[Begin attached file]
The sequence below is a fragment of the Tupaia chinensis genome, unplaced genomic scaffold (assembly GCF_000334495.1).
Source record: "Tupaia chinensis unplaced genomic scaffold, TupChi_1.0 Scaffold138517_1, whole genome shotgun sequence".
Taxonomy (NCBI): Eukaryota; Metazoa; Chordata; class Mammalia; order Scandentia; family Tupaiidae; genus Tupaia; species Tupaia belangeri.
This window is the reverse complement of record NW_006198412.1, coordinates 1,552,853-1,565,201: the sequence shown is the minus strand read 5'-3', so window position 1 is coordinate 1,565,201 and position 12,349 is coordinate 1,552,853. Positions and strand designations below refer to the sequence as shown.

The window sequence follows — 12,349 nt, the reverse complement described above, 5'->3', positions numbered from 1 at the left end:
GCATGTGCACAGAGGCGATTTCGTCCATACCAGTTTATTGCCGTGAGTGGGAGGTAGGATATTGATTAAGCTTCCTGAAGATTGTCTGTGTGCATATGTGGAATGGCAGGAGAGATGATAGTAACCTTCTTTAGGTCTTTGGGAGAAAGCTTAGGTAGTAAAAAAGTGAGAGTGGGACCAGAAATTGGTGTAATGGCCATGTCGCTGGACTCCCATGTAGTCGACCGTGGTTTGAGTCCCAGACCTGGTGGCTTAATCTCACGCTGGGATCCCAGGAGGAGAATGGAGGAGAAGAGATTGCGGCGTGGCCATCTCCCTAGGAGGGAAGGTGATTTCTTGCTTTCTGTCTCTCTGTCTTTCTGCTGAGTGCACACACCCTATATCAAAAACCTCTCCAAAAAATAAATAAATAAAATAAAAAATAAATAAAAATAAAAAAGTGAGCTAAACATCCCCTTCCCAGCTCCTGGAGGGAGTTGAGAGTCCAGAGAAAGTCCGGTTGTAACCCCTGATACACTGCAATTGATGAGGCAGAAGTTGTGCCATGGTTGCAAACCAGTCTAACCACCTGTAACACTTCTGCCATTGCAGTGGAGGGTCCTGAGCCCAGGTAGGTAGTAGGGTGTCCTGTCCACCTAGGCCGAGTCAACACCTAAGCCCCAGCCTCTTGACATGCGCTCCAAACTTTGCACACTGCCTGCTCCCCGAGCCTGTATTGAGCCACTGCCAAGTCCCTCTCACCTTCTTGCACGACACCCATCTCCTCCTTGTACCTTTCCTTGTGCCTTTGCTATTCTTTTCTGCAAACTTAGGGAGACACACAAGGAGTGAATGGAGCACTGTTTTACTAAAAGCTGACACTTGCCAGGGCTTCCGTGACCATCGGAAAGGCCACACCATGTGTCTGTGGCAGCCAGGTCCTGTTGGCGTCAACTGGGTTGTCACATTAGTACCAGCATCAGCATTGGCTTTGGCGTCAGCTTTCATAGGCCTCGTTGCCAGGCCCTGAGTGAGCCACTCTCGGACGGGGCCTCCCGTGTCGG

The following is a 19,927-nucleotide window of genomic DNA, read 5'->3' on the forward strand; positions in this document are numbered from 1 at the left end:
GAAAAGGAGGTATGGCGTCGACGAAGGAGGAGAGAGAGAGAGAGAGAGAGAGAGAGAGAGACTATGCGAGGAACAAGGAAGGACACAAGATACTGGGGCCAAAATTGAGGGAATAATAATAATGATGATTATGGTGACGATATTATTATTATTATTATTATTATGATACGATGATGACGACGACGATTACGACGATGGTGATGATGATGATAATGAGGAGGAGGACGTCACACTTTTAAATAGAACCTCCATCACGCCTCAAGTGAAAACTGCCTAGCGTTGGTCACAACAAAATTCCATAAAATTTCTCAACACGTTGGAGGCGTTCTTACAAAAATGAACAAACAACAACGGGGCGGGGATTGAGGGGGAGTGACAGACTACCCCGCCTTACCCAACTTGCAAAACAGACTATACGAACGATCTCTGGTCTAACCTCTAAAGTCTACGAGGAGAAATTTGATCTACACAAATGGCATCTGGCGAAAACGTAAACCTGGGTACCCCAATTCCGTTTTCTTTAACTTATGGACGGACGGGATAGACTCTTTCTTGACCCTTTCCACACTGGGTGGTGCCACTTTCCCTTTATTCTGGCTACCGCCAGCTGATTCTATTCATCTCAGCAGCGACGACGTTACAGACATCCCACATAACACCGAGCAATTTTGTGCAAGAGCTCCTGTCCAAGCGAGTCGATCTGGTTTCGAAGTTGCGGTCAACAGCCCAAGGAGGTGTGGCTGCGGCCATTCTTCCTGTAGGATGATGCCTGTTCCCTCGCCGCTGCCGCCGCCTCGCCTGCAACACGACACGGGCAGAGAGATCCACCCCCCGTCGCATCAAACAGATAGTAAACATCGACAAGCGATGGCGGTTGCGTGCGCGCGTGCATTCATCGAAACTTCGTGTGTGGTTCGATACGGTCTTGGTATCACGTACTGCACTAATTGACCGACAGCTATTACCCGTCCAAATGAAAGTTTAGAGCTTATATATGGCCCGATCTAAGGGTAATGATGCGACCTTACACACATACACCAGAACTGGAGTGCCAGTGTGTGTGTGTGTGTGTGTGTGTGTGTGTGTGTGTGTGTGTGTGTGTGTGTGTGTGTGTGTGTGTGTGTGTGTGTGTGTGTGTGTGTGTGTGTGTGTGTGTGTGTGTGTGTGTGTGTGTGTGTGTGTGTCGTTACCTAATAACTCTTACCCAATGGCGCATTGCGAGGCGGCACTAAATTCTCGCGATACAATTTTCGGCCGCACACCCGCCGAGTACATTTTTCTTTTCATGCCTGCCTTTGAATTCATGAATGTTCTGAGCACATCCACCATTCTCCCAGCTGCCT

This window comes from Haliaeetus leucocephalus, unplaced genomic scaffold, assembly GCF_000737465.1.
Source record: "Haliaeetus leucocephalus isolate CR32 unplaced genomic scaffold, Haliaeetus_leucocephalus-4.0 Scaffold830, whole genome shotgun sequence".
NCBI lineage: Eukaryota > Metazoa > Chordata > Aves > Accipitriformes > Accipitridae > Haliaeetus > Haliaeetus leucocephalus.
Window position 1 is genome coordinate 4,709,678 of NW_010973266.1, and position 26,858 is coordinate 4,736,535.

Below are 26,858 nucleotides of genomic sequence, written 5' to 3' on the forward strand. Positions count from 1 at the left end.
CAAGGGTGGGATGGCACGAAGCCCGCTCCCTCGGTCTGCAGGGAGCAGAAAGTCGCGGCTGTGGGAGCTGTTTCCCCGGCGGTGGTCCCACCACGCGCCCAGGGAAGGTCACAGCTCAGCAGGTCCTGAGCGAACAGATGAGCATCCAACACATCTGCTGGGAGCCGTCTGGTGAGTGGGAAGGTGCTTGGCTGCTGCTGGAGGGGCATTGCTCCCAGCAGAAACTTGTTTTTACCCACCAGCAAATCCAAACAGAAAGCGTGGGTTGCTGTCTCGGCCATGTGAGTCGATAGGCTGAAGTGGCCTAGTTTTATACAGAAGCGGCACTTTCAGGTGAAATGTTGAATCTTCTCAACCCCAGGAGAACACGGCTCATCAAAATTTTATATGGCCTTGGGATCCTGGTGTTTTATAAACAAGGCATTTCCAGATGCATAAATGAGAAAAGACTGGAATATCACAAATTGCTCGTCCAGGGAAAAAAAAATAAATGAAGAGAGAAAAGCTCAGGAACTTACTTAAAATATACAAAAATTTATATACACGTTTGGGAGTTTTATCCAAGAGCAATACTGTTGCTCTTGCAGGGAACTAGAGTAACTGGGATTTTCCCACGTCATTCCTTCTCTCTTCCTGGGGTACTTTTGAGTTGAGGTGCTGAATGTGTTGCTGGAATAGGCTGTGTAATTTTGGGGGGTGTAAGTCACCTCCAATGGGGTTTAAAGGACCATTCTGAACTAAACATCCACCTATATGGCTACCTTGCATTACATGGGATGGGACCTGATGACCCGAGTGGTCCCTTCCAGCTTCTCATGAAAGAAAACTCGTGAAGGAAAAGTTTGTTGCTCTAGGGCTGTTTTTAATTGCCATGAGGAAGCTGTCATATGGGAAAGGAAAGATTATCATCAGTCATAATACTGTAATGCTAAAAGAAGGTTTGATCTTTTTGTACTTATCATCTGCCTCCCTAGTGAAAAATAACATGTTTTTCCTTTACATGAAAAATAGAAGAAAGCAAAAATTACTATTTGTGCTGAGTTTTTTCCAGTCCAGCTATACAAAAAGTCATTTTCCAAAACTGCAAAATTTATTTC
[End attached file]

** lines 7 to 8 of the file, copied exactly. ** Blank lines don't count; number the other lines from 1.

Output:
The following is a 19,927-nucleotide window of genomic DNA, read 5'->3' on the forward strand; positions in this document are numbered from 1 at the left end:
GAAAAGGAGGTATGGCGTCGACGAAGGAGGAGAGAGAGAGAGAGAGAGAGAGAGAGAGAGACTATGCGAGGAACAAGGAAGGACACAAGATACTGGGGCCAAAATTGAGGGAATAATAATAATGATGATTATGGTGACGATATTATTATTATTATTATTATTATGATACGATGATGACGACGACGATTACGACGATGGTGATGATGATGATAATGAGGAGGAGGACGTCACACTTTTAAATAGAACCTCCATCACGCCTCAAGTGAAAACTGCCTAGCGTTGGTCACAACAAAATTCCATAAAATTTCTCAACACGTTGGAGGCGTTCTTACAAAAATGAACAAACAACAACGGGGCGGGGATTGAGGGGGAGTGACAGACTACCCCGCCTTACCCAACTTGCAAAACAGACTATACGAACGATCTCTGGTCTAACCTCTAAAGTCTACGAGGAGAAATTTGATCTACACAAATGGCATCTGGCGAAAACGTAAACCTGGGTACCCCAATTCCGTTTTCTTTAACTTATGGACGGACGGGATAGACTCTTTCTTGACCCTTTCCACACTGGGTGGTGCCACTTTCCCTTTATTCTGGCTACCGCCAGCTGATTCTATTCATCTCAGCAGCGACGACGTTACAGACATCCCACATAACACCGAGCAATTTTGTGCAAGAGCTCCTGTCCAAGCGAGTCGATCTGGTTTCGAAGTTGCGGTCAACAGCCCAAGGAGGTGTGGCTGCGGCCATTCTTCCTGTAGGATGATGCCTGTTCCCTCGCCGCTGCCGCCGCCTCGCCTGCAACACGACACGGGCAGAGAGATCCACCCCCCGTCGCATCAAACAGATAGTAAACATCGACAAGCGATGGCGGTTGCGTGCGCGCGTGCATTCATCGAAACTTCGTGTGTGGTTCGATACGGTCTTGGTATCACGTACTGCACTAATTGACCGACAGCTATTACCCGTCCAAATGAAAGTTTAGAGCTTATATATGGCCCGATCTAAGGGTAATGATGCGACCTTACACACATACACCAGAACTGGAGTGCCAGTGTGTGTGTGTGTGTGTGTGTGTGTGTGTGTGTGTGTGTGTGTGTGTGTGTGTGTGTGTGTGTGTGTGTGTGTGTGTGTGTGTGTGTGTGTGTGTGTGTGTGTGTGTGTGTGTGTGTGTGTGTGTGTGTCGTTACCTAATAACTCTTACCCAATGGCGCATTGCGAGGCGGCACTAAATTCTCGCGATACAATTTTCGGCCGCACACCCGCCGAGTACATTTTTCTTTTCATGCCTGCCTTTGAATTCATGAATGTTCTGAGCACATCCACCATTCTCCCAGCTGCCT